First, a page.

The subnetwork is composed of 5 upregulated gene sets with NES values ranged between 1.2–1.9. Four from these five networks, such as ‘insulin receptor binding’ (NES = 1.55), ‘phosphoprotein phosphatase activity’ (NES = 1.28), ‘protein dephosphorylation’ (NES = 1.26) and ‘regulation of glycogen biosynthetic process’ (NES = 1.89) could be directly linked to insulin signaling (Figure 2C).

Mitochondrial antioxidant activity.

This small interactome is made from 9 downregulated gene sets, which are related to superoxide metabolism. From these, the following five gene sets exhibited the highest level of downregulation: (i) ‘superoxide metabolic process’ (NES = −1.82), (ii) ‘response to oxygene radical’ (NES = −1.78), (iii) ‘mitochondrial inner membrane’ (NES = −1.77), (iv) ‘response to superoxide’ (NES = −1.73) and (v) ‘mitochondrial envelope’ (NES = −1.53) (Figure 2D).

Genes with significantly altered expression and established or suspected involvement in the pathomechanism of depression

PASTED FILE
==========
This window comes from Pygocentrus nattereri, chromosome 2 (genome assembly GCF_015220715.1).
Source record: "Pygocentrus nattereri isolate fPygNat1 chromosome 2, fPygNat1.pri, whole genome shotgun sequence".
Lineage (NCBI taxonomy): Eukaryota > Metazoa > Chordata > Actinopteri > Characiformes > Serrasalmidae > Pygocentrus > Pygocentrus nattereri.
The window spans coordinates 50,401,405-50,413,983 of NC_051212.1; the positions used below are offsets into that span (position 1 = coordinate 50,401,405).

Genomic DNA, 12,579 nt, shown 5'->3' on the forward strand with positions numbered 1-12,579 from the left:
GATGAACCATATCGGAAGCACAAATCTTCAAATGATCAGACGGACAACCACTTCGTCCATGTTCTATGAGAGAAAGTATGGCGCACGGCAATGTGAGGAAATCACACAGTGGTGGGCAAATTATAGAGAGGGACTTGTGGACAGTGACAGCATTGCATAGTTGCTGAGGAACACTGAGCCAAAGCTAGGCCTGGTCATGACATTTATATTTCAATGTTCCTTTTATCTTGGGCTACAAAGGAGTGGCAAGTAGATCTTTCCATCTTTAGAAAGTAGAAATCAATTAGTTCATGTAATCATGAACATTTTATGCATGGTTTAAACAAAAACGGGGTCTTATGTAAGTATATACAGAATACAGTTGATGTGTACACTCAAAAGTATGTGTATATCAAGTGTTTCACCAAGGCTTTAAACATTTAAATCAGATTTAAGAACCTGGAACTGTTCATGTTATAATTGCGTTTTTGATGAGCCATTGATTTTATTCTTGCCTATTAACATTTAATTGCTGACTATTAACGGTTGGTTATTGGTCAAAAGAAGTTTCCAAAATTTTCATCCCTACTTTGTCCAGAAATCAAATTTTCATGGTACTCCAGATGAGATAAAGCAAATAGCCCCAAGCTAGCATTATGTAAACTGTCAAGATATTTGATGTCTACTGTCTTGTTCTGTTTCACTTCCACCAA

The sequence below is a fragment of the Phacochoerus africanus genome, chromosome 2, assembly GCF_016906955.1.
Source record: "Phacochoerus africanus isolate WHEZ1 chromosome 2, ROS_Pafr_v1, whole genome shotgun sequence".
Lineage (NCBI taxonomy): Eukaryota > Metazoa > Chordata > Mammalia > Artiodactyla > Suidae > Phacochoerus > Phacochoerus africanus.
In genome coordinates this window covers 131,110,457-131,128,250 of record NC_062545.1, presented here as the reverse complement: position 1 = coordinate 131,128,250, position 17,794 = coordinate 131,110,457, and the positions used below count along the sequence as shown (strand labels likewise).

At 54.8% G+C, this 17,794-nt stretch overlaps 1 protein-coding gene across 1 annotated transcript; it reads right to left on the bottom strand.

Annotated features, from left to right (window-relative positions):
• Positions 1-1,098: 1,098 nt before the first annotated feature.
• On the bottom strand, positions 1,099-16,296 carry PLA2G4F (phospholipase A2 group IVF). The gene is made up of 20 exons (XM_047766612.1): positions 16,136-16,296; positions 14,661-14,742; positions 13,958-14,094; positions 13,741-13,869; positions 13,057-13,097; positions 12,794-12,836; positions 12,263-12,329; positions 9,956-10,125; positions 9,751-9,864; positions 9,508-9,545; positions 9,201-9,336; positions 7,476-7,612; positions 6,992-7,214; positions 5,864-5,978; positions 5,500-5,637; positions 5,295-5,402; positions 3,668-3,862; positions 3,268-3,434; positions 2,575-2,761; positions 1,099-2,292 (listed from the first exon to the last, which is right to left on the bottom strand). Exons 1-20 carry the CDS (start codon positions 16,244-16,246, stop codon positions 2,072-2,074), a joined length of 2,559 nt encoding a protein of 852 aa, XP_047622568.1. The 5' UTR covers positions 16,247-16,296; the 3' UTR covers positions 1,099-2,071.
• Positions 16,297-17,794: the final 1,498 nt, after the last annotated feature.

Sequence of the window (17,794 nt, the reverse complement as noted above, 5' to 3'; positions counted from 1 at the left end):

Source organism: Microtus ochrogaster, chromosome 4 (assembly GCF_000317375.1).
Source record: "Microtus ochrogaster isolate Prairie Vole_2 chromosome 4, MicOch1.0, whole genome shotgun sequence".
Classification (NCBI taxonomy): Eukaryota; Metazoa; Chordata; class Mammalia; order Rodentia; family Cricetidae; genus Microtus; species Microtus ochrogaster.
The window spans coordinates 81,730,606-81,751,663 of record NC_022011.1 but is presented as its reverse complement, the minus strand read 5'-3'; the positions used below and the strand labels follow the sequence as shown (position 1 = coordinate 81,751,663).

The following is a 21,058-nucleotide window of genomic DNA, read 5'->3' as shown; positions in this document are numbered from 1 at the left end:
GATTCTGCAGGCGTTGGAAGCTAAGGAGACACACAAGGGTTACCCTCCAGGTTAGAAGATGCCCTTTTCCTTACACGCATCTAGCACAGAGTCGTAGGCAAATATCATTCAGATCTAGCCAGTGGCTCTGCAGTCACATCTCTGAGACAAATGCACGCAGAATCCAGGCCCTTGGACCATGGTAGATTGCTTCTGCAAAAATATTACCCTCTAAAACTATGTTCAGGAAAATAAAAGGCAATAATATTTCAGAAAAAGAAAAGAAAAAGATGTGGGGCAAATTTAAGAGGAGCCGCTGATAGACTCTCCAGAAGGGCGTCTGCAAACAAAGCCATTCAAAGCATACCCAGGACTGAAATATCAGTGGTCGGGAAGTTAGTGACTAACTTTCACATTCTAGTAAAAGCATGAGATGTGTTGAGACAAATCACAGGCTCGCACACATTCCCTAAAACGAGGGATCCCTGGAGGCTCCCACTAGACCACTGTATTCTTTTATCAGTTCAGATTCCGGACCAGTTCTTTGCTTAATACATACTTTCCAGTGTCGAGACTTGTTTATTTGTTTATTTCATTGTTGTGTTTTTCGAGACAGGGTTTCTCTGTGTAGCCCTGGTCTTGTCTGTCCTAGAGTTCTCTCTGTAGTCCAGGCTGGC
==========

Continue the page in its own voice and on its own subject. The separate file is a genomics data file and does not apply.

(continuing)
(i) Genes with described role in depression or in the molecular mechanism of antidepressant therapy.

From genes showed altered expression, 23 have been previously associated with depression or antidepressant therapy in published studies (Figure 3, red arrows). From these, 5 genes were downregulated (Ace, Cox17, Gfap, Pyy, Vdac1), while the others were upregulated (Ascl1, Bcl2, Camk2b, Camk2g, Cd47, Gad2, Gnaq, Gria3, Grin2b Hcn1, Negr1, Ntrk2, Ntrk3, Ppp3r1, Sv2b, Syn2, Synj2, Vamp1) (Figure 3).

Figure 3. List of significantly changed genes with a potential/proven role in depression or in antidepressant effect.